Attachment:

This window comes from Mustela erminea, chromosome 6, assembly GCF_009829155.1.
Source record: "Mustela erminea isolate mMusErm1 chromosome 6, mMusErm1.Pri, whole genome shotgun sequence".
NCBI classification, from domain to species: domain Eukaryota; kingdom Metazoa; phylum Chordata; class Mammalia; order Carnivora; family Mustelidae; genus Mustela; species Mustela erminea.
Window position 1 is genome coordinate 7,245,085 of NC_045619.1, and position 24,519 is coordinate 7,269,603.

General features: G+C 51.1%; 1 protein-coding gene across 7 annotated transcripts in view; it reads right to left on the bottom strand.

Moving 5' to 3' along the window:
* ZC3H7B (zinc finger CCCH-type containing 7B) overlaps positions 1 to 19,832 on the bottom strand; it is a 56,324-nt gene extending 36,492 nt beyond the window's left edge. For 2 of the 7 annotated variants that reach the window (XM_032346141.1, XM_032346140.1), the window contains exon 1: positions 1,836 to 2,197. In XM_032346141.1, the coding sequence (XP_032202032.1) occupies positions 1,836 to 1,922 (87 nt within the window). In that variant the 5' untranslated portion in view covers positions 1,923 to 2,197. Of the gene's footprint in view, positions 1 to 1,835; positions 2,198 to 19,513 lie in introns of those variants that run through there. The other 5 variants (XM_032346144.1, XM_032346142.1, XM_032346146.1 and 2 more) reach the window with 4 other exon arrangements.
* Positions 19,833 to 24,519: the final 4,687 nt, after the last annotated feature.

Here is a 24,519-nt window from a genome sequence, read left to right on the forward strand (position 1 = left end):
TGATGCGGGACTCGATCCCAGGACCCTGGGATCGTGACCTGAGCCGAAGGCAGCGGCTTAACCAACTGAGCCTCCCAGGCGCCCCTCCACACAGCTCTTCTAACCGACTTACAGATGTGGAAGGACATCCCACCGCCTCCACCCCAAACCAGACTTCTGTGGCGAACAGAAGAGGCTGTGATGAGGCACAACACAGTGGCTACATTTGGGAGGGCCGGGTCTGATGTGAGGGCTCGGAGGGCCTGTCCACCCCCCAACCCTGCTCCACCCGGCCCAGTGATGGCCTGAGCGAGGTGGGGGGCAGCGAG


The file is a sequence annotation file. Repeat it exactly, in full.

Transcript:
This window comes from Mustela erminea, chromosome 6, assembly GCF_009829155.1.
Source record: "Mustela erminea isolate mMusErm1 chromosome 6, mMusErm1.Pri, whole genome shotgun sequence".
NCBI classification, from domain to species: domain Eukaryota; kingdom Metazoa; phylum Chordata; class Mammalia; order Carnivora; family Mustelidae; genus Mustela; species Mustela erminea.
Window position 1 is genome coordinate 7,245,085 of NC_045619.1, and position 24,519 is coordinate 7,269,603.

General features: G+C 51.1%; 1 protein-coding gene across 7 annotated transcripts in view; it reads right to left on the bottom strand.

Moving 5' to 3' along the window:
* ZC3H7B (zinc finger CCCH-type containing 7B) overlaps positions 1 to 19,832 on the bottom strand; it is a 56,324-nt gene extending 36,492 nt beyond the window's left edge. For 2 of the 7 annotated variants that reach the window (XM_032346141.1, XM_032346140.1), the window contains exon 1: positions 1,836 to 2,197. In XM_032346141.1, the coding sequence (XP_032202032.1) occupies positions 1,836 to 1,922 (87 nt within the window). In that variant the 5' untranslated portion in view covers positions 1,923 to 2,197. Of the gene's footprint in view, positions 1 to 1,835; positions 2,198 to 19,513 lie in introns of those variants that run through there. The other 5 variants (XM_032346144.1, XM_032346142.1, XM_032346146.1 and 2 more) reach the window with 4 other exon arrangements.
* Positions 19,833 to 24,519: the final 4,687 nt, after the last annotated feature.

Here is a 24,519-nt window from a genome sequence, read left to right on the forward strand (position 1 = left end):
TGATGCGGGACTCGATCCCAGGACCCTGGGATCGTGACCTGAGCCGAAGGCAGCGGCTTAACCAACTGAGCCTCCCAGGCGCCCCTCCACACAGCTCTTCTAACCGACTTACAGATGTGGAAGGACATCCCACCGCCTCCACCCCAAACCAGACTTCTGTGGCGAACAGAAGAGGCTGTGATGAGGCACAACACAGTGGCTACATTTGGGAGGGCCGGGTCTGATGTGAGGGCTCGGAGGGCCTGTCCACCCCCCAACCCTGCTCCACCCGGCCCAGTGATGGCCTGAGCGAGGTGGGGGGCAGCGAG